Hospitality in Contemporary Christianity and Theology

The Christian faith is based on the idea of love, sharing, hospitality, and consideration for others. God's Kingdom is depicted as a house in which all believers are welcome to partake of the goodness that they stand to gain if they decide to. The doctrine of the Trilogy, on which the Christian faith is based on his ideas of sharing, since the three God-beings share different powers that the believers can access (Robert, 2015). The coordination expressed by the three God-beings shows how believers need to work in cooperation with each other, and how the competition is unnecessary in the Kingdom of God since everyone has different roles that they play in the Kingdom.

The practice of hospitality is essential in the Catholic and Protestant faiths and practices. The moral and ethical teachings promoted by the Christian faith have a case of hospitality attached to them since every act in the Christian faith has to fulfill the duty to others and God (Robert, 2015). Therefore, Christians are encouraged to be hospitable to the believers that they are familiar with, as well as those that they are not familiar with, or even share the same faith. Through hospitality, believers are promised of rewards that will result from the practices, hence giving the believers good lives on earth as well as in the eternal life that they are promised of if they follow the requirements of their faith as prescribed by their faith.

There are different opinions on whether Christians today should practice hospitality as a Christian gift or fulfill the scriptural obligations. Either way, it is agreed that, indeed, the practice of faith goes hand in hand with the practice of hospitality towards others. Believers hold the opinion that the practice of hospitality opens doors for their welfare to be taken care of by divine intervention, as well as the ability of their hospitable acts opening up the hearts of others to accept their evangelical attempts to compel others to accept their faith as their own (Rijneveld, 2014). Additionally, through hospitality, Christians believe that they will be playing a part in addressing some of the issues that the society faces, such as poverty, inability to access medical services, or an education. Through advancing acts of hospitality, believers can fulfill their obligations as citizens of the earthly governments that they are in as well as being good citizens and ambassadors of the Kingdom of Heaven, which they hope to be in for eternity once their journey in the earthly life comes to an end.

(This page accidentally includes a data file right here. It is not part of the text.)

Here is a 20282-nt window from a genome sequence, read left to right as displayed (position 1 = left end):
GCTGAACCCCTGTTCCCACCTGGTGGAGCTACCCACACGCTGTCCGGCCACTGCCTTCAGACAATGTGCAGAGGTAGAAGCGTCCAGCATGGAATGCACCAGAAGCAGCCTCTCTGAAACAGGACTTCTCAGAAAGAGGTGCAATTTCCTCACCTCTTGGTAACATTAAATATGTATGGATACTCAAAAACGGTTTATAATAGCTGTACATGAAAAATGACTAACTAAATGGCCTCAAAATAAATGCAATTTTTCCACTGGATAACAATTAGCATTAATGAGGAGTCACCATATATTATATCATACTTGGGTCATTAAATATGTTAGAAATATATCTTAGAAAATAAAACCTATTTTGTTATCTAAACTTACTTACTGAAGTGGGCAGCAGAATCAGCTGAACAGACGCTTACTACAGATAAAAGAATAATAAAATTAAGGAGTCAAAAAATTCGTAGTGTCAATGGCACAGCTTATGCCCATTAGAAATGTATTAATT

Boomsma, D. (2020). Just Hospitality. First Things: A Monthly Journal of Religion and Public Life, (303), 53-56.

Martin, L. R. (2014). Old Testament foundations for Christian hospitality. Verbum et Ecclesia, 35(1), 01-09.

Oden, A. G. (2010). And you welcomed me: A sourcebook on hospitality in early Christianity.

Pratt, L. C. (2011). Radical Hospitality: Benedict's Way of Love.

Rijneveld, W. (2018). Theological Account of Hospitality for the ETF course Integrating Theology and Spirituality.